Avi Loeb, an astronomer at Harvard University, agrees. He credits Dragonfly for the publication of one of his group’s most recent theoretical papers. In early 2015, he and his co-authors had developed evolutionary models predicting glowing gas emissions “near the outskirts” of galaxy clusters. According to their calculations, however, these emissions were too dim to observe using existing telescopes. Without means to verify their prediction, they had decided it wasn’t worth publishing.
Then, as luck would have it, they attended a colloquium at Harvard University, where Abraham presented some of the first findings from Dragonfly. “We learned that Dragonfly could detect the exact glow we predicted in our equations,” Loeb says. Thrilled, they submitted the paper, which was published this month.
Abraham and van Dokkum can’t yet say how big Dragonfly will get or how much it will be able to see. So far, with up to 24 lenses (they’re still finishing up the 50-lens upgrade), they have been able to pick out objects about a tenth as diffuse as conventional telescopes can clearly resolve. In theory, more lenses should reveal dimmer stuff. But there might be a limit: Factors such as the refractive index of Dragonfly’s lenses and the presence of faint cosmic light pollution, known as galactic cirrus, may put a hard cap on the telescope’s capabilities.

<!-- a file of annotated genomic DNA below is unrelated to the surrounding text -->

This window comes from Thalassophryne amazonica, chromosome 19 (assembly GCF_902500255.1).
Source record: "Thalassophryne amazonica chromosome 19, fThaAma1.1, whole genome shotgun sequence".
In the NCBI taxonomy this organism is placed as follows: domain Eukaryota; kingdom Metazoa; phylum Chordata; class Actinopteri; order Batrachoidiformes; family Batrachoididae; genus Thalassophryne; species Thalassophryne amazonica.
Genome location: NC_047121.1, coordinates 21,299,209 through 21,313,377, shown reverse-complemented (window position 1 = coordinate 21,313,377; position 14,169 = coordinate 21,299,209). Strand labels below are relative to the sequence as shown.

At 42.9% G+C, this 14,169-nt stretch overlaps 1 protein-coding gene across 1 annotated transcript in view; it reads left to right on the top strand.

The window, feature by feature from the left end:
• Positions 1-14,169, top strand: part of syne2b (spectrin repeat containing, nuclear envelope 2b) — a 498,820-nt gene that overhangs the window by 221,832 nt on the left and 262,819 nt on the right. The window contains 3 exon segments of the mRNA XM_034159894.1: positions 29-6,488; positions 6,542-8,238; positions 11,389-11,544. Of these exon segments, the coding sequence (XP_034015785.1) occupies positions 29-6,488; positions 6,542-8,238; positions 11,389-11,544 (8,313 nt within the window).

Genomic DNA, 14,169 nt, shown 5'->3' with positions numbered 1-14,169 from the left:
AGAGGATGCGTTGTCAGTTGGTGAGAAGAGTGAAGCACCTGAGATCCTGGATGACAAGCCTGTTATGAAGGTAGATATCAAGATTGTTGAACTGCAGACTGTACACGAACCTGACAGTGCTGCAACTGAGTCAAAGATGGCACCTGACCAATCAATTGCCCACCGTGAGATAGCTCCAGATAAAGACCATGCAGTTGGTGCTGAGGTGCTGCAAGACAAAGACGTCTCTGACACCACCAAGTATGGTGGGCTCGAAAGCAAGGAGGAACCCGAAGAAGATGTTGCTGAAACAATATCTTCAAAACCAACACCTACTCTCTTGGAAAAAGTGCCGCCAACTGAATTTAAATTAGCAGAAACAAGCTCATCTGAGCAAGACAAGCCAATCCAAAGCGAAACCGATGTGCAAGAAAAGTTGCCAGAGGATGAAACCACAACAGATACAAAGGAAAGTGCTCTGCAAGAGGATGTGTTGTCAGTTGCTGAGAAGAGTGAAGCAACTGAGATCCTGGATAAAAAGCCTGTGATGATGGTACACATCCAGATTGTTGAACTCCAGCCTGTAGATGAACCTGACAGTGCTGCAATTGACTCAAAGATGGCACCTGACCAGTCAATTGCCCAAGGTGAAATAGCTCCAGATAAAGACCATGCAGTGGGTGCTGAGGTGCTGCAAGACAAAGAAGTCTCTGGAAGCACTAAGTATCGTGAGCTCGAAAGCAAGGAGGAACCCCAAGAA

“Whether we can go beyond 50 [lenses] is unclear,” van Dokkum says. “It also depends a bit on how big we want to go. If we want 500 lenses, then we’d need a much bigger operation, and it would start to take over our lives. And then we’d have to look around for a new fun project.”
Patchen Barss is a Toronto-based science journalist and author.
This article was originally published in our “Space” issue in January, 2016.